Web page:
In a city that is inundated with incredible musicians, the band Window Cat pops like a pair of 1984 Air Jordan’s. They’re original. They’re innovative. And they have all the right curves in all the right places. Friday night, with the impeccable sound of Isis Music Hall as the venue, their full symphonic arsenal was on display.
Billed as neo-soul, Window Cat is doing things that no other band in Asheville is doing. Blending elements of jazz, rap, rock, hip-hop, and funk with spoken word, they manage to create something that sounds entirely new. They’re a seven-piece tour-de-force that clearly couldn’t care less about genre. They’re out to make the best music they can. Attempt to pigeonhole them at your own risk.
Perhaps this is why, for a band that has been together less than 21 months, there were more than 200 people at this show.
After a brief introduction from host Gregory Scott, the band took the stage to thunderous applause and high expectations. Even from the first notes, it’s clear that they don’t intend to disappoint.
The chemistry they share is transcendent. Each musician is fully engrossed in playing their own instrument and yet, somehow, without sight or signal, completely tuned in to the other musicians in the band. By the time they get to one of their “hits” (yes, in 21 months they already have multiple) “Agent Orange,” the crowd has already completely suspended all disbelief. We are in this. We are engaged.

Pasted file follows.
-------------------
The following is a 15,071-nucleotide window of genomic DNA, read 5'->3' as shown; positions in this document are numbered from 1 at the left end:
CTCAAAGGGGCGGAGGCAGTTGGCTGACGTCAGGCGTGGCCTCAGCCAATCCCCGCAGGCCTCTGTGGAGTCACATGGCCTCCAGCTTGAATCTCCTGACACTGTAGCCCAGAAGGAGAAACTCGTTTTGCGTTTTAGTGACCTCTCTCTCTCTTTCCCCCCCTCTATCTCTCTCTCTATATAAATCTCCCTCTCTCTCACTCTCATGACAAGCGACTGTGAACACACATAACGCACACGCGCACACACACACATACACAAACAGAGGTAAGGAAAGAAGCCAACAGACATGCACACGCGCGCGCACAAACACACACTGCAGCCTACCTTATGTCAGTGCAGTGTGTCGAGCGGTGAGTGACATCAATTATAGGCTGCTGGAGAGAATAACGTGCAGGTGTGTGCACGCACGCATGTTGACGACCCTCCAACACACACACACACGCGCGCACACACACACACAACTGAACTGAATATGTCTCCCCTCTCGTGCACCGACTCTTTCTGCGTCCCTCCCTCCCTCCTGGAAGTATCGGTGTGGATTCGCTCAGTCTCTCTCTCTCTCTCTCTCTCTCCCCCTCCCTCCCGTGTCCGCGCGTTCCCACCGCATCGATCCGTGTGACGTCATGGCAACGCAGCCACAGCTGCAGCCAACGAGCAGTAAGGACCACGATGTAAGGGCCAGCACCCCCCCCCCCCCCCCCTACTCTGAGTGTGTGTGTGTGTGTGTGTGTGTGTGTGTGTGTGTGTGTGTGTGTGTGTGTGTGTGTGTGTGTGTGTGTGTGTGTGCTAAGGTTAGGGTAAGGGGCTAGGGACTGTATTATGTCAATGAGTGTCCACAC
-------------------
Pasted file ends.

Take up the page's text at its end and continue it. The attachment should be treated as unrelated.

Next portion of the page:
They plow through the set like an Abrams tank, powerful and surprisingly nimble. There is no standing still. There is no feeling sorry for yourself. There is only positivity. Positivity and exceedingly good music.
After a particularly mind-numbing version of “Ergo” (from their May release Land On Your Feet), they find themselves winding down. They wrap it up strong with, perhaps my favorite, “The Predicament.”
In a testament to just how much fun this crowd is having, Window Cat is serenaded with chants of “five more songs.” While unable to oblige the mob with multiple tunes, they come back out with a true game-winner of an encore, “Say My Name” by Destiny’s Child.
Walking to the car, I find that the only thing I can do in response to what I just saw, is giggle like a schoolgirl.
Caleb Calhoun studied writing at the University of Tennessee at Chattanooga and music at a plethora of clubs and bars across the southeast. He is the host of Soundcheck Radio (Thursday’s 3-5 on 103.7 WPVM) and Soundcheck AVL and the publisher of Rosman City Blues. He currently lives on South Slope with his woodland mermaid, Dr. Gonzo.
You can reach him at firstname.lastname@example.org and/or Facebook.com/SoundcheckAVL